Army Lab summer students gain real world defense experience
August 3, 2012
- 250 high school, undergraduate and graduate students are part of the educational outreach programs at ARL
- The lab's summer programs include the Science and Engineering Apprentice Program, Career Related Experience in Science and Technology, SMART and SOAR
- "We provide the facilities and share vital pieces of what ARL scientists and engineers do through researchers' mentorship." ~ Dr. Vallen Emery
ADELPHI, Md. (Aug. 6, 2012) -- Students who visit the U.S. Army Research Laboratory as summer interns may be surprised to find themselves working on research projects projecting Soldiers' needs far into the future.
Others of the 250 high school, undergraduate and graduate students who are part of the educational outreach programs at the U.S. Army Research Laboratory, known as ARL, are participating for the first time and may not know what to expect.
"I just knew I wanted to be challenged," said Eric Turner, a rising senior who studies electrical engineering at Howard University in Washington, D.C. "I have been around the military all of my life, but recently I became interested in the defense industry. I want to be part of a good research experience that allows me to publish [a paper] before graduate school."
Turner was working on his research in the laboratory the same week he arrived. He and three other students will continue with the Radio Frequency Signal Processing and Modeling Branch for 12 weeks.
Students come from the local area and as far as west as Texas or Utah for several summer programs including: The Science and Engineering Apprentice Program, Career Related Experience in Science and Technology, Directed Energy Internships in Laser Science and Technology, Science, Mathematics, and Research for Transformation, or SMART, Program and Science Outreach for Army Research.
"ARL has a rich history of supporting STEM [science, technology, engineering, and mathematics] outreach," said Vallen Emery, outreach and small business program manager, ARL. "It is important that we give students the opportunity to practice theory. We also want them to leave with a real grasp of how Army innovations keep Soldiers prepared on the battlefield."
Part of the lab mission is to provide the facilities and share vital pieces of what ARL scientists and engineers do through researchers' mentorship, Emery said.
Senior leaders like Colleen Adams take the charge to share knowledge to heart.
"I don't think you learn by walking behind someone and watching what they do. You have to be able to see and touch it," said Adams, High Performance Computing Networking Branch chief in the Computational and Information Sciences Directorate. "The interns get hands-on exposure they would not normally get in a learning environment -- and they get paid for it."
Interns in her branch are involved with project management, they work with ARL engineers and based on their exposure, sometimes they want to experience other projects, Adams said.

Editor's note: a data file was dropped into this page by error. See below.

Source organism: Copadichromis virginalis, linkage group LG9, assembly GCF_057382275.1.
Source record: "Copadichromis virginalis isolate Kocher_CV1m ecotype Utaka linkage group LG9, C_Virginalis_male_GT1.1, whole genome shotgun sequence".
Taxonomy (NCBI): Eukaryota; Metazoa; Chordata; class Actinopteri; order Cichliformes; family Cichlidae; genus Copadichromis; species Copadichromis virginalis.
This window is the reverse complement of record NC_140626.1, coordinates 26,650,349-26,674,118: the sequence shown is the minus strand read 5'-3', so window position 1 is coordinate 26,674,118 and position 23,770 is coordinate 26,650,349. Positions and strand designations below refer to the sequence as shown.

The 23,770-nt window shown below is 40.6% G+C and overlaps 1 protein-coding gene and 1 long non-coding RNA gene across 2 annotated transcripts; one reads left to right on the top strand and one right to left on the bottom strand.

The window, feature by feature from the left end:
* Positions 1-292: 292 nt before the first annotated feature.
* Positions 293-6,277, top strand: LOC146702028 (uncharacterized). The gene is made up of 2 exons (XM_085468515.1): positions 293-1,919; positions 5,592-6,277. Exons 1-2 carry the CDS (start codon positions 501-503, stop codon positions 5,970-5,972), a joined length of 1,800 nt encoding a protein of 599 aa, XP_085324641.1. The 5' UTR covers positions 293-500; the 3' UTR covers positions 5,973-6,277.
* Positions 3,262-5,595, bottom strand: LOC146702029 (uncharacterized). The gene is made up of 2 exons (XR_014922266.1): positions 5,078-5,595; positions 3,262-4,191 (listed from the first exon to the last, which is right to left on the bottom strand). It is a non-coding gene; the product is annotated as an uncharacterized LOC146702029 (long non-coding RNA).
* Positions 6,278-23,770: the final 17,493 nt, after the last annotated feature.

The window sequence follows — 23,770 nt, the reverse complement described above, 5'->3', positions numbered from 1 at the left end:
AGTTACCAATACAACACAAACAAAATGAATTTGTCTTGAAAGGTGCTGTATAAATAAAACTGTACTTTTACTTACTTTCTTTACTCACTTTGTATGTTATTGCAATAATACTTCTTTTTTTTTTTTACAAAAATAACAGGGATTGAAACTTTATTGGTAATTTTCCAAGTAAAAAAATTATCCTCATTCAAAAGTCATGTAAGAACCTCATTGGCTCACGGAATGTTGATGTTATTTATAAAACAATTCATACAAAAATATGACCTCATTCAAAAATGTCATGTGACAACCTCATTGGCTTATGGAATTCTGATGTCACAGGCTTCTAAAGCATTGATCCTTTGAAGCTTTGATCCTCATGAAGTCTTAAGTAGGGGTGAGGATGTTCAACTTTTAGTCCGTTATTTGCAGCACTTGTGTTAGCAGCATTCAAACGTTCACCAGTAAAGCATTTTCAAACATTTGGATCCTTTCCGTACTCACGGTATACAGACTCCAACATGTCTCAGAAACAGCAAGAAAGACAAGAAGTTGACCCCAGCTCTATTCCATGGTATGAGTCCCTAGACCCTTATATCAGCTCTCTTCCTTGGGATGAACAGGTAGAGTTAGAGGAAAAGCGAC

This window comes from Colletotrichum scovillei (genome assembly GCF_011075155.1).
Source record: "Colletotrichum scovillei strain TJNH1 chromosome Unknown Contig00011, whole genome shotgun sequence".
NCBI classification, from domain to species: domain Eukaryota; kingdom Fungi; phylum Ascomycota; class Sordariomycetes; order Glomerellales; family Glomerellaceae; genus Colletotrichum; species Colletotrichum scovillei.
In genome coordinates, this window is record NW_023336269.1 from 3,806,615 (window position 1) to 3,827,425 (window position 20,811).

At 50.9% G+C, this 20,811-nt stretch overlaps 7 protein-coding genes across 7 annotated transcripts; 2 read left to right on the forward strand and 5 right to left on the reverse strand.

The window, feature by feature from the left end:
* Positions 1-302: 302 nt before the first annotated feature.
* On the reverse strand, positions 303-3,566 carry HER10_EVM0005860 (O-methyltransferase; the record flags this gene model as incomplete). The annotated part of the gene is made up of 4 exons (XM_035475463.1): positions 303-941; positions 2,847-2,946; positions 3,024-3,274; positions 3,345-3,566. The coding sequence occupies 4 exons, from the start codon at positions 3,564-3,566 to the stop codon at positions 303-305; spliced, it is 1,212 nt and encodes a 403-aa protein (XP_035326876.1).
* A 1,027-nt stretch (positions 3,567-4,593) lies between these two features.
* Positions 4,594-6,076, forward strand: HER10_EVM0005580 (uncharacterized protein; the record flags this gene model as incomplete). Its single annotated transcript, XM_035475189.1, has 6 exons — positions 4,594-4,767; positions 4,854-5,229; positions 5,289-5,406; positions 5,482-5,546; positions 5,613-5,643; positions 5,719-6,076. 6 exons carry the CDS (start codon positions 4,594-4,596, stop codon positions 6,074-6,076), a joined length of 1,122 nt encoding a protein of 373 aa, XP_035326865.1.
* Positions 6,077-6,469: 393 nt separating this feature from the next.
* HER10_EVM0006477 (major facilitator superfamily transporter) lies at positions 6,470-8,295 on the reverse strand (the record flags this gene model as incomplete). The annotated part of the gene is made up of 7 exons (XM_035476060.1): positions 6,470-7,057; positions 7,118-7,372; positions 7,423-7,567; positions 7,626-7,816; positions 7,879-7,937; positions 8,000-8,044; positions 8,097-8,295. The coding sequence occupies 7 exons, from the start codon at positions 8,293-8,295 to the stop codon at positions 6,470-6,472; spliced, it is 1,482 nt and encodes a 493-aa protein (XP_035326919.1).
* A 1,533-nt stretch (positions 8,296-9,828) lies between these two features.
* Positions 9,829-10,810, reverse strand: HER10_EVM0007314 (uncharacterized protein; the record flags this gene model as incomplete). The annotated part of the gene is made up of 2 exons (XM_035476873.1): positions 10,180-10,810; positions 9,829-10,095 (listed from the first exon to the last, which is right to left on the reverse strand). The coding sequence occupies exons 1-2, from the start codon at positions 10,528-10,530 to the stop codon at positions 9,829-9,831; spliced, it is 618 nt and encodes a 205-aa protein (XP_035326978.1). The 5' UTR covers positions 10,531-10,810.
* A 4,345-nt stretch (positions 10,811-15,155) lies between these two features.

"We figure out a way to accommodate avenues they would like to explore," said Adams, who has been involved in ARL educational outreach for 10 years. Mentorship does take you from the "daily grind," but "it is extremely important for us to pull these young people along. It allows them to figure out a path that is right for them."
In the constantly changing field of computer technology, students seek out opportunities for diversity.
"I have gained so much experience to boost my resume," said Zamon Granger, an electronics engineer who recently came to work with the High Performance Computing Networking Branch following several years in educational outreach programs. "When I first came here I just wanted to be an intern. I did not have any idea what direction to go for a graduate degree."
The computer engineering major started at Jackson State University in Mississippi, and accepted a computer network summer internship. He ultimately stayed with ARL and went on to graduate school at the University of Maryland, Baltimore County.
"I felt like ARL would give me a good start," Granger said. "Everybody wants you to know what they are doing. The teams collaborate."
Selena Lowry, a rising junior at the University of Maryland University College, started out attending a community college as a math major, but after talking to Adams about her career as a first-year intern, decided computer networking and security was a better fit.
"I was in awe," Lowry said. "I didn't know what a firewall switch was, but I learned fast."
The summer program selection board looks for candidates who demonstrate quick learning ability, a solid contribution to lab projects, and the willingness to work in teams, said Anders Sullivan, chief of the Radio Frequency Signal Processing and Modeling Branch of the Sensors and Electron Devices Directorate.
"We get a lot of resumes from already very bright students with high grade point averages," Sullivan said. "What we provide them is a research lab experience, which can be win-win whether they wind up in defense or not."
Philip Saponaro, a graduate research assistant who is studying computer science at the University of Delaware in Newark, Del., said he hopes to start a technology company that specializes in facial recognition applications for smart phones.
His summer research focus of taking radar images and real-time video and merging the two so the image points of interest are evident in the video "is a step in the right direction," Saponaro said.
Summer students will present research at the ARL Summer Student Symposium from 8 a.m. to 5 p.m., Aug. 9 in the Adelphi Laboratory Center auditorium. For more information about the ARL Student Programs, visit www.arl.army.mil and click Student Programs on the left side of the page.